Neuromarketing is the unnerving and potentially unethical field of study that combines neuroscience and marketing and focuses on studying the brain to better understand how to exploit it to sell products. It involves utilizing brain scans and neuroimaging to see which messages will positively stimulate your subconscious. Simply put, it’s the manipulation of the brain to tap into nonconscious emotions that can then be used to stimulate desire and purchase intent. Firms such as Nuerofocus and EmSense, which have now both been acquired by Nielsen Consumer Science used EEG (electroencephalograph) technology and other techniques to correlate brand activity with physiological reactions such as skin temperature and eye movement to gauge how people respond to adverts. Other techniques in the practice include fMRI (functional magnetic resonance imaging) to monitor the brain's cognizance when exposed to various marketing stimuli. Renowned American marketing professors Philip Kotler and Kevin Lane Keller cite the following case study in their 14th edition text on marketing management, which provides a critique on neuromarketing. In 2006 a group of UCLA researchers used fMRI to measure how consumers responded to Super Bowl ads from that year and found that the ads for which the subjects displayed the highest brain activity were different from the ads with the highest stated preference. The major insight drawn from all this research revealed that many purchase decisions appear to be characterized less by logical factors and more by unconscious habitual processes thus validating Edward Bernays' belief that the masses are indeed irrational beings. Even basic decisions such as the purchase of gasoline seem to be influenced by brain activity at the sub-rational level, wrote Kotler and Keller.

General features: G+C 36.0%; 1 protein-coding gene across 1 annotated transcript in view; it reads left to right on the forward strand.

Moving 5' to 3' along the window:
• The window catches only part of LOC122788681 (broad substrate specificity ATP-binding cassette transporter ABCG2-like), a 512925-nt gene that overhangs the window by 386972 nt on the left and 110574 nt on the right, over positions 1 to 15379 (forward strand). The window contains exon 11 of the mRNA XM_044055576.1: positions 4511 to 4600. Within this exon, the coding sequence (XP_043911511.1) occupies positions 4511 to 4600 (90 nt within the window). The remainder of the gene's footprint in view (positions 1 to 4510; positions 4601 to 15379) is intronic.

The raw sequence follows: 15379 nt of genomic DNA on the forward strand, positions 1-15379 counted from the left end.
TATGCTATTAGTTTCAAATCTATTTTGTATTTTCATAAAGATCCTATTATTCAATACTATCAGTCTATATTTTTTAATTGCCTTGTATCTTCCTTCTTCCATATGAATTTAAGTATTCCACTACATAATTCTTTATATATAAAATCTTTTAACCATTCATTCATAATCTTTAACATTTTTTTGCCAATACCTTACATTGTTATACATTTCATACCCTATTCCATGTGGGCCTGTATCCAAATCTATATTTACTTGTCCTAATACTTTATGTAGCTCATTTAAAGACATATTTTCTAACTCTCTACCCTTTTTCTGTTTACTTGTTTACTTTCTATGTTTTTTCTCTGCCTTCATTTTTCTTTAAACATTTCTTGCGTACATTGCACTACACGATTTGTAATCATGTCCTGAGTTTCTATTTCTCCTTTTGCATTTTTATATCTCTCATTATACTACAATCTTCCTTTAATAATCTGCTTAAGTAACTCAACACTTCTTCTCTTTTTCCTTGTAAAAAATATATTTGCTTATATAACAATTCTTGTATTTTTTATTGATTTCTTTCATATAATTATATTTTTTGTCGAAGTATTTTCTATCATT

Before the conception of neuromarketing, companies needed to hold focus groups and actually ask us what we wanted to buy. But now they’ve bypassed seeking our consent have and gone straight into our brains to figure out what metaphorical “button” they have to push with their ad to get us to buy. This insidious form of marketing began as early as the 90s with marketing professor Gerald Zaltman and his associates who were working for Coca-Cola at the time and tasked to explore brain scans and study the brain activity of consumers. Zaltman eventually discovered and patented a process for understanding the mechanics of emotionally complex and powerful advertisements by monitoring the conscious and non-conscious reactions of consumers to these ads, and he could then use them to help marketers narrow down how to trigger an unconscious desire to buy.